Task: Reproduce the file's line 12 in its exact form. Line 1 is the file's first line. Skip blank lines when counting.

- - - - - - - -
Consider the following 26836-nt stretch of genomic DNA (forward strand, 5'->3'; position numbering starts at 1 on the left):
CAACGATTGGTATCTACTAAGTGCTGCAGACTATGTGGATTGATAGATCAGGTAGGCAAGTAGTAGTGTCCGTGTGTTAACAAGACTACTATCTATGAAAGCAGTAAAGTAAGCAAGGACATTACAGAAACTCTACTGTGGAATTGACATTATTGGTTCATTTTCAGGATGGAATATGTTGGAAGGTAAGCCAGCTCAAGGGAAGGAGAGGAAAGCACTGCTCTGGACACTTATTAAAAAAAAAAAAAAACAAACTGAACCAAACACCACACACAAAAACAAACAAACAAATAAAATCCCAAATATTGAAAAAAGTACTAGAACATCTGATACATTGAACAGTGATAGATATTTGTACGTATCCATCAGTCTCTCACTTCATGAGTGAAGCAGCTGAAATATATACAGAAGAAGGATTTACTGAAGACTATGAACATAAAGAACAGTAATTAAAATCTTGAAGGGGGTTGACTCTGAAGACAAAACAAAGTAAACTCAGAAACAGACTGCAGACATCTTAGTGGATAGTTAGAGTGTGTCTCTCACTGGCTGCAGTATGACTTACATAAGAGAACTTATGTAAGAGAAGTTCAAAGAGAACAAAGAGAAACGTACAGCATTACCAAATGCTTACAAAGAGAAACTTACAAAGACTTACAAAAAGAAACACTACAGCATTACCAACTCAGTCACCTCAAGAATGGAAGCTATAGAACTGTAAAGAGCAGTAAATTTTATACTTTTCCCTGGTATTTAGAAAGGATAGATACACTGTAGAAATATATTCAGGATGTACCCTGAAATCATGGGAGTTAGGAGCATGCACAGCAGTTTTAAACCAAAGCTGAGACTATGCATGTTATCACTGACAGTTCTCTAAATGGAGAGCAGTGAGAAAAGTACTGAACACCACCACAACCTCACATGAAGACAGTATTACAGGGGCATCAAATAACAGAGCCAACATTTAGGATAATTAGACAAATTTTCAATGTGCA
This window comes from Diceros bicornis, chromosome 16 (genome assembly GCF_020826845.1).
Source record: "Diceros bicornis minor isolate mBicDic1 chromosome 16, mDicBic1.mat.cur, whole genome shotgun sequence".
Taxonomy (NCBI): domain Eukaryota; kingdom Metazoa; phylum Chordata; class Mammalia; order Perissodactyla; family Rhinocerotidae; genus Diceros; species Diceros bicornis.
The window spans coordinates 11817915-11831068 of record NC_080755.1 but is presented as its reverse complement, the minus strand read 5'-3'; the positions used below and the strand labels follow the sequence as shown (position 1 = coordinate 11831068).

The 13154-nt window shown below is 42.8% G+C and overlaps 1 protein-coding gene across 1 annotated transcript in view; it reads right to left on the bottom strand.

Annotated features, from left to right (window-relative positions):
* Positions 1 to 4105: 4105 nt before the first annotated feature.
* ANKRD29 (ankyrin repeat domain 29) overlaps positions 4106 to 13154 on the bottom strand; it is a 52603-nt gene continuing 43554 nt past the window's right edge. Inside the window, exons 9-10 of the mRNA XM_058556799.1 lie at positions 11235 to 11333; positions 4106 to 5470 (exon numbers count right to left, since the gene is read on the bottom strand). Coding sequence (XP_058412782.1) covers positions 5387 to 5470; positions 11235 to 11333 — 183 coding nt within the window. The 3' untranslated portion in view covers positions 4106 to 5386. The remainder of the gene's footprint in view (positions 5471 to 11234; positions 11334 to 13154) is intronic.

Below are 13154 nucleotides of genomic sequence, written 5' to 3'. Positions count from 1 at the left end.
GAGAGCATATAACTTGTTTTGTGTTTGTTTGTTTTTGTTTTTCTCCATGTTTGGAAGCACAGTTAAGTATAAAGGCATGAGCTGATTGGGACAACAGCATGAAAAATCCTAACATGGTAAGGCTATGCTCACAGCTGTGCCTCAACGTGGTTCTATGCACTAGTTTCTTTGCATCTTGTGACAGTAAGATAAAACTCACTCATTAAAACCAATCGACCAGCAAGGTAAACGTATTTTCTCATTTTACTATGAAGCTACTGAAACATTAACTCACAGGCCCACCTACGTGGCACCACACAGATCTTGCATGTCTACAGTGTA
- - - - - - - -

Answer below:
GAGAGCATATAACTTGTTTTGTGTTTGTTTGTTTTTGTTTTTCTCCATGTTTGGAAGCACAGTTAAGTATAAAGGCATGAGCTGATTGGGACAACAGCATGAAAAATCCTAACATGGTAAGGCTATGCTCACAGCTGTGCCTCAACGTGGTTCTATGCACTAGTTTCTTTGCATCTTGTGACAGTAAGATAAAACTCACTCATTAAAACCAATCGACCAGCAAGGTAAACGTATTTTCTCATTTTACTATGAAGCTACTGAAACATTAACTCACAGGCCCACCTACGTGGCACCACACAGATCTTGCATGTCTACAGTGTA